The Book We're Talking About: 'The Dead Do Not Improve' By Jay Caspian Kang

"The Dead Do Not Improve" by Jay Caspian Kang
Hogarth, $25.00
Publishes August 7, 2012

What is it about?
A disgruntled MFA grad, Philip Kim, usually isn't up to much. One evening, while generally bumming around in a newly gentrified area of San Francisco, he discovers that his elderly neighbor has been murdered. Kim becomes the unlikely protagonist of a quickly unfolding mystery that involves everything from angry surfers to subtle conversations about race in America.

Why are we talking about it?
We're always on board with genre bending, so the fusion of a whodunit plot and a starving artist protagonist piqued our interest. Plus, Jay Caspian Kang's voice is refreshing. He presents grad-school insights in a sharp, accesible, and often humorous way.

Who wrote it?
Jay Caspian Kang is an editor at Grantland.. This is his first novel. His work has been published in New York Times Magazine, Wired, and He currently lives in New York, but was born in Seoul and grew up in Boston and North Carolina.

Who will read it?
Fans of dark humor, smart plot-driven reads and Haruki Murakami. Also, those interested in learning more about Korean American culture and the millennial mindset.

What do the reviewers say?
The Wall Street Journal: "The writing in 'Dead' has more in common with books like Jonathan Lethem’s 'Motherless Brooklyn' and Haruki Murakami’s 'A Wild Sheep Chase' than it does with Maxine Hong Kingston’s 'The Woman Warrior.' Mr. Kang finds it frustrating that some readers expect a novel by an Asian-American writer to focus on tiger moms, poverty or the aftermath of war. 'I just hope the people who want that sort of thing hate this book,' he says."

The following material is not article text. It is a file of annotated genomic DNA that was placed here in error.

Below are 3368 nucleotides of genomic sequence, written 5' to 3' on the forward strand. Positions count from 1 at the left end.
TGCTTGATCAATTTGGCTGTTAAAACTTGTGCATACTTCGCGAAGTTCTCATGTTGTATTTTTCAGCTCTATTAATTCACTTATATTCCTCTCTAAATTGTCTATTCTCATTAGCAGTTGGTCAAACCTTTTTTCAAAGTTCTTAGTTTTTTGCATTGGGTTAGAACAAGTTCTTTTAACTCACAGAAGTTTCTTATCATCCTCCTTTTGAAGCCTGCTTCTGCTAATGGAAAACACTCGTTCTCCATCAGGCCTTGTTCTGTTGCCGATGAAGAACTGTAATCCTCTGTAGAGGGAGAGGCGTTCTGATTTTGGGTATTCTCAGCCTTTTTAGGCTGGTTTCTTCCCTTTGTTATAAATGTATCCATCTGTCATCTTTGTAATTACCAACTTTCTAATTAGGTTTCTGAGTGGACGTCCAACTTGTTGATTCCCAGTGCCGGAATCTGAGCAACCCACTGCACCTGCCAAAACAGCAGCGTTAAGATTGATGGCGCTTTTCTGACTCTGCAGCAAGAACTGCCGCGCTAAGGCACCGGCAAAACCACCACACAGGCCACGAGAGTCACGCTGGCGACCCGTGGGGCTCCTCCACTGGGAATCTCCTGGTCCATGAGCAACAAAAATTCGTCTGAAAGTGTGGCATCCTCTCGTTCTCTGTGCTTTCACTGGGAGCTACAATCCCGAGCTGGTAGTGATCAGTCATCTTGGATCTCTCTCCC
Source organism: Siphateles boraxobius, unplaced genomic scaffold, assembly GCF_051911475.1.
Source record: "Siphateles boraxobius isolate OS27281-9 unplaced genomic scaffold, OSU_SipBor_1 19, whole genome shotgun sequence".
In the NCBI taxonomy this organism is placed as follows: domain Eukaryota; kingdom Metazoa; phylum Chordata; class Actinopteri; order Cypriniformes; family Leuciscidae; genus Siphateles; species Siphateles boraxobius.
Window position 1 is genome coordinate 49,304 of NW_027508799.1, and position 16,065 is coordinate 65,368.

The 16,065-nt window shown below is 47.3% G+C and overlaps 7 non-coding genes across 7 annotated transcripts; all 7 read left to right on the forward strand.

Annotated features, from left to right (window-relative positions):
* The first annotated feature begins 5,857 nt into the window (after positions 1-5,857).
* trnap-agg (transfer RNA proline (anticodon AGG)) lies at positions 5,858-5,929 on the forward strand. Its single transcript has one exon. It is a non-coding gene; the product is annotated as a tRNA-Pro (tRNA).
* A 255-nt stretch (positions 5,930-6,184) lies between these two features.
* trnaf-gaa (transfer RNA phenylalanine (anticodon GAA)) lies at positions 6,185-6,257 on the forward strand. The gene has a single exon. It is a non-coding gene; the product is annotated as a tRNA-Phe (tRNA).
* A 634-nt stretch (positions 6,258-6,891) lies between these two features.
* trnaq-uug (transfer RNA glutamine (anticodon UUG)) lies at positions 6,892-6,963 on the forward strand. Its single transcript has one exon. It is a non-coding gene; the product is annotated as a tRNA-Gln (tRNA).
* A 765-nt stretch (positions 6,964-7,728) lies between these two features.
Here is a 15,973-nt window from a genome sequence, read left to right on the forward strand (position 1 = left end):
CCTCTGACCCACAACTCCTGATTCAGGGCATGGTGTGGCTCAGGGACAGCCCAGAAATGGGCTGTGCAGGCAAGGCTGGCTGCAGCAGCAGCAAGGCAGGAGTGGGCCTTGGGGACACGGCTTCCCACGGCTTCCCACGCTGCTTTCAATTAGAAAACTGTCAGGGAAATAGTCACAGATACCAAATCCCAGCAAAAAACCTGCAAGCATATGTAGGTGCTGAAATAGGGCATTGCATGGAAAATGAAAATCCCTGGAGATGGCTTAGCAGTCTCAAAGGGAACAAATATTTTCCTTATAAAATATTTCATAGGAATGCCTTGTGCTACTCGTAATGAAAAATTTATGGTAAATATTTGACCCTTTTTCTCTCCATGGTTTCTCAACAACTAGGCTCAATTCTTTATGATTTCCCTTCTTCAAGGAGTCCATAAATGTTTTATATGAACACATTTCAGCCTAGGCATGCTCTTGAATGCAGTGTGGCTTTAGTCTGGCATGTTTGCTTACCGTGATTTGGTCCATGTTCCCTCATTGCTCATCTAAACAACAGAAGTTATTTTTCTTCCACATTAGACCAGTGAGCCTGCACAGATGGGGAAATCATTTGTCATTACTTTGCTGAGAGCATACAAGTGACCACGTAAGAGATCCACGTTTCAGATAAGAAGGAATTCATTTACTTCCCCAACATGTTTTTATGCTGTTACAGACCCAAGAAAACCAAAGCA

Publishers Weekly: "Kang has a gift for snide zingers, and his un-PC digressions on race and “Koreanness” are among the book’s freshest and most absorbing aspects. But too often chapters end in clunky cliffhangers that lead to little resolution or catharsis."

Kirkus Reviews: "A Pynchon-esque menagerie of California surfers, cops, thugs and dot-com workers converge in a comic anti-noir."

Impress your friends:
Surfing plays a key role in Kang's description of San Francisco. Although surfing existed in Hawaii by 1769, the pastime didn't make its way to the continental states until the early 1900s, when Hawaiin surfer George Freeth was brought to Huntington Beach in California to showcase his skills in honor of a new railroad opening.

Opening lines:
"The Baby Molester and I talked only twice. The first time, she knocked on my door and asked for four eggs. I remember being amused by the anachronism--what sort of person still asks her neighbor for eggs?--until I realized it had been years since I'd had a single egg in my refrigerator, much less four."

Typical passage:
"The detective who picked up the phone identified himself as Jim Kim. I tried not to be bowled over by this. Every Korean is named Kim, and no Kim has ever done me a favor. This Kim told us to meet him at the Starbucks on 20th and Mission. He would be wearing a Wisconsin sweatshirt.
We called a cab.
My panic internalized. My cheeks and hips ached. Ellen, hunched over and huddled in her performance fleece, deflated, slowly."